6 essential steps towards building a sound cyber defence strategy – Part 2

Part 2 looked at how a company can begin to approach a cyber defence strategy. These next three steps will address how employee permissions and overall network design can be used in the ongoing protection against cyber damage.

The following strategies are focused on limiting a potential attacker’s movements if your company falls victim to a partial attack or a phishing campaign. Finally, Part 2 will take a look at audit logs, which can be used to discover hard-to-find holes in your security setup both before and after an attack.

Access control

Before any system or device goes into production, access methods and controls need to be planned. This goes for users accessing systems and communications traversing, leaving and entering the network.

>See also: 6 essential steps towards building a sound cyber defence strategy

All users should be given the least amount of privileges they need (based on need-to-know and job responsibilities). This prevents users from performing actions out of their job scope, connecting from a disallowed location, or connecting in an unsecured fashion—in addition to facilitating separation of duties.

This should be done using centralised authentication and authorisation methods whenever possible to make management simpler and enable good audit logging to external systems.

Network access and design

Often referred to as “defence in-depth,” a multi-layered defence strategy and network design is useful in preventing attackers from traversing the network if they have made an entry somehow, e.g. a successful phishing campaign.

The most effective part of multilayer defence is internal network separation via VLANs, subnets and firewall zones. Having multiple layers of logically separate network zones and components will significantly increase the amount of effort an infiltrator will need to move laterally within the network to where protected data or assets are kept.

>See also: The cyber security industry is losing the cyber war

Ideally, protected data will be behind an application, a host, at least one internal network segment, a perimeter network, and the external network. Between each logical layer a firewall and possibly other security appliances or security measures will ideally be in place.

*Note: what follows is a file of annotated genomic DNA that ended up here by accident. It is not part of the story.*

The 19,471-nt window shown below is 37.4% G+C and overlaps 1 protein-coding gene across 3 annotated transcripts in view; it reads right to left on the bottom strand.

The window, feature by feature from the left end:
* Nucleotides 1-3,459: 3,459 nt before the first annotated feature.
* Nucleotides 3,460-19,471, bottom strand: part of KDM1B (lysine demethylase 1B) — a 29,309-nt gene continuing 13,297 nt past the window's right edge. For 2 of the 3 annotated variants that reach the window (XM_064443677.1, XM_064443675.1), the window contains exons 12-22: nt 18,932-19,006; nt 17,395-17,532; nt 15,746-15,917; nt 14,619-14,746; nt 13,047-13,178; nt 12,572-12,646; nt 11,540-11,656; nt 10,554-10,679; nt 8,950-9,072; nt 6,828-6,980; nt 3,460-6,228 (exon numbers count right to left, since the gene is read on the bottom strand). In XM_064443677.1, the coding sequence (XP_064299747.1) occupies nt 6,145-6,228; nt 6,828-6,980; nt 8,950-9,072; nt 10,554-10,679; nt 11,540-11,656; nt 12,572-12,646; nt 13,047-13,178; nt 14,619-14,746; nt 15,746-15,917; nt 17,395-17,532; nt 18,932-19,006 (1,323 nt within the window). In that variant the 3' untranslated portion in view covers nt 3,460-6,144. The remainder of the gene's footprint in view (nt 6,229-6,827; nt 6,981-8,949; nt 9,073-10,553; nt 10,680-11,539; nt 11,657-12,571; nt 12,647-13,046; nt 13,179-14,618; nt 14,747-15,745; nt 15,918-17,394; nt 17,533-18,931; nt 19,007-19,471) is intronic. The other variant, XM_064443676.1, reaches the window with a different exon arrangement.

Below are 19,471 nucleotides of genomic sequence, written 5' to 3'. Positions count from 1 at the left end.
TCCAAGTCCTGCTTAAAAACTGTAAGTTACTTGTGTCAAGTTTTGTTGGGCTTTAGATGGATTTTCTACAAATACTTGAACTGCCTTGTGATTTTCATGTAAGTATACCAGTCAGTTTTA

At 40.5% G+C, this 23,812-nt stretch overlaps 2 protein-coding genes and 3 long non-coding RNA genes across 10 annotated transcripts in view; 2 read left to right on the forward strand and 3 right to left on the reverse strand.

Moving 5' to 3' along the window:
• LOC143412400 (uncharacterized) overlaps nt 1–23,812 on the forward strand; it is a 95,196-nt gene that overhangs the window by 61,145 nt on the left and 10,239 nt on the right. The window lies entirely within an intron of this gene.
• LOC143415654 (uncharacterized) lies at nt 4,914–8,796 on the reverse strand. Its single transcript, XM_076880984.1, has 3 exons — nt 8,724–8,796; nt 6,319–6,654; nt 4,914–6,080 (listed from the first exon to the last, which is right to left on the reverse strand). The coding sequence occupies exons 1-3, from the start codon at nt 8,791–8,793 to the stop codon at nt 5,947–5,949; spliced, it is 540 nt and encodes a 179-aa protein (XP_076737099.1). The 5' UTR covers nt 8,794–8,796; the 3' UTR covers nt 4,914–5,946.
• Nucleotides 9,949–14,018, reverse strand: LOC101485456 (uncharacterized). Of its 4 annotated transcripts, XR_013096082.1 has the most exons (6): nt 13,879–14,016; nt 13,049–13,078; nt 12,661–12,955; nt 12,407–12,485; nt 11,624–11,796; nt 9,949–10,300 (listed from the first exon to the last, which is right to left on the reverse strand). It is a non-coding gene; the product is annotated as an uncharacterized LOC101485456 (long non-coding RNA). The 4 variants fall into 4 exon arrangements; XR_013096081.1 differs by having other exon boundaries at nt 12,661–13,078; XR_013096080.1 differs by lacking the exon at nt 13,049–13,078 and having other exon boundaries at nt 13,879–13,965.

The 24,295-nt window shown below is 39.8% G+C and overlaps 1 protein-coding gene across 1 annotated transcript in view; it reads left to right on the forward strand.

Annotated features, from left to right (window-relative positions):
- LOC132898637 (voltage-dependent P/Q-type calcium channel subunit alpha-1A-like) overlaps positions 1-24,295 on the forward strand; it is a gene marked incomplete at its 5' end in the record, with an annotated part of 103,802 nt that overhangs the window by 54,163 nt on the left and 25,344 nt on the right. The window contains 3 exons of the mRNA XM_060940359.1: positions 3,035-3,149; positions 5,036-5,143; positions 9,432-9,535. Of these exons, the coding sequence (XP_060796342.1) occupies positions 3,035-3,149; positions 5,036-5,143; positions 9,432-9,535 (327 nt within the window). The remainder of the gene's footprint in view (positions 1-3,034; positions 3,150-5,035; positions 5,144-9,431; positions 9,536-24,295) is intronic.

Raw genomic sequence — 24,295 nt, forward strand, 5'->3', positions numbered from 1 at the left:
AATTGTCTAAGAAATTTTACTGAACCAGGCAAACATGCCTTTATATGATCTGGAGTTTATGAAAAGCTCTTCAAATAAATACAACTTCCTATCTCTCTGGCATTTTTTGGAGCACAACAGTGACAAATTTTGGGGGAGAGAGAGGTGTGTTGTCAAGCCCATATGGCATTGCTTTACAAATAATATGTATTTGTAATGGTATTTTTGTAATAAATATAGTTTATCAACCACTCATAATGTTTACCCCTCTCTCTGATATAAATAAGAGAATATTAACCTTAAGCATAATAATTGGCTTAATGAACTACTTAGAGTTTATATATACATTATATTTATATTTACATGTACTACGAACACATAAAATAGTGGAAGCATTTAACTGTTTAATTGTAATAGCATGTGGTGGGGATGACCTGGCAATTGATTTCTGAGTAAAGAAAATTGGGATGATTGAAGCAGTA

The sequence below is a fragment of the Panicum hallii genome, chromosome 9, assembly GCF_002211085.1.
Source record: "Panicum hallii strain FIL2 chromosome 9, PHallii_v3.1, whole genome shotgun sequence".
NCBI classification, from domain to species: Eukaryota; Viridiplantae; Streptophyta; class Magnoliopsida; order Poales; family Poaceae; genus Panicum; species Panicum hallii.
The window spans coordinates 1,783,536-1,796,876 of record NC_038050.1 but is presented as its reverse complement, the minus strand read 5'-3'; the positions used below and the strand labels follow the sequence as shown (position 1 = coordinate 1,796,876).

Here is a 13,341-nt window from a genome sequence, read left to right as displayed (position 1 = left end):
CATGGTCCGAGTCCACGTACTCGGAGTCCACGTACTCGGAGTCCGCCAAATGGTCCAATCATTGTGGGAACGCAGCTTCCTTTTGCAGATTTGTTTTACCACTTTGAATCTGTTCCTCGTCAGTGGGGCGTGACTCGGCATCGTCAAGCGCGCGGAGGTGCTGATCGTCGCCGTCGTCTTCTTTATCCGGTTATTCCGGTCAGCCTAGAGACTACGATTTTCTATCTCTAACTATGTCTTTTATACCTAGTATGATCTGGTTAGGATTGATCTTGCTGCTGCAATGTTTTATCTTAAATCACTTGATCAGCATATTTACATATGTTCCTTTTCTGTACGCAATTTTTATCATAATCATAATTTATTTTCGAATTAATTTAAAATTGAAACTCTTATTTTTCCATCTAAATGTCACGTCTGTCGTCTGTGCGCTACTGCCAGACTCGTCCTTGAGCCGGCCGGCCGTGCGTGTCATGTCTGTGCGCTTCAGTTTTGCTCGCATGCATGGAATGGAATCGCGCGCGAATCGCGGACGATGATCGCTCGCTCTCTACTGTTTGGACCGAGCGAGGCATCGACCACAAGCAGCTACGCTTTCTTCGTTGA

While usually more of an after-the-fact way to assist incident response, proper audit logs help identify a lot of issues before they become security incidents, and can be extremely useful in both defending, planning and responding to incidents.

Continual vulnerability management and penetration testing can highlight ways an actual attacker could infiltrate and move laterally within the network, but resist the urge to try to patch all known vulnerabilities at once.

It’s all about protecting the crown jewels. Know how much risk the organisation can handle and where. Use audit logs, vulnerability assessments, penetration tests and other tools at your disposal to measure actual risk compared to perceived or expected risk.

>See also: Businesses should support the new National Cyber Security Strategy

Based on your asset classification, threat modelling, configuration management, access control and network design, there should be plenty of information to audit risk.

Cyber defence is deep rooted in proper controls, policies, secure design, and having the right resources on hand to manage a business day to day. Throwing additional security appliances into the mix works best when the network is designed around policies that are thoughtfully conceived from business risk management to reduce risk.

Sometimes getting outside help is the faster and more efficient way to work through these policies and eliminate bias. There is no reason to succumb to fear and uncertainty in cyber security. The key to a winning defensive strategy is having a solid plan designed by experts and implemented and maintained by a team you trust.


Andrew Douthwaite VP managed services, VirtualArmour


Nominations are now open for the Tech Leaders Awards 2017, the UK’s flagship celebration of the business, IT and digital leaders driving disruptive innovation and demonstrating value from the application of technology in businesses and organisations. Nominating is free and simply: just click here to enter. Good luck!

Avatar photo

Nick Ismail

Nick Ismail is a former editor for Information Age (from 2018 to 2022) before moving on to become Global Head of Brand Journalism at HCLTech. He has a particular interest in smart technologies, AI and...

Related Topics

Cyber Security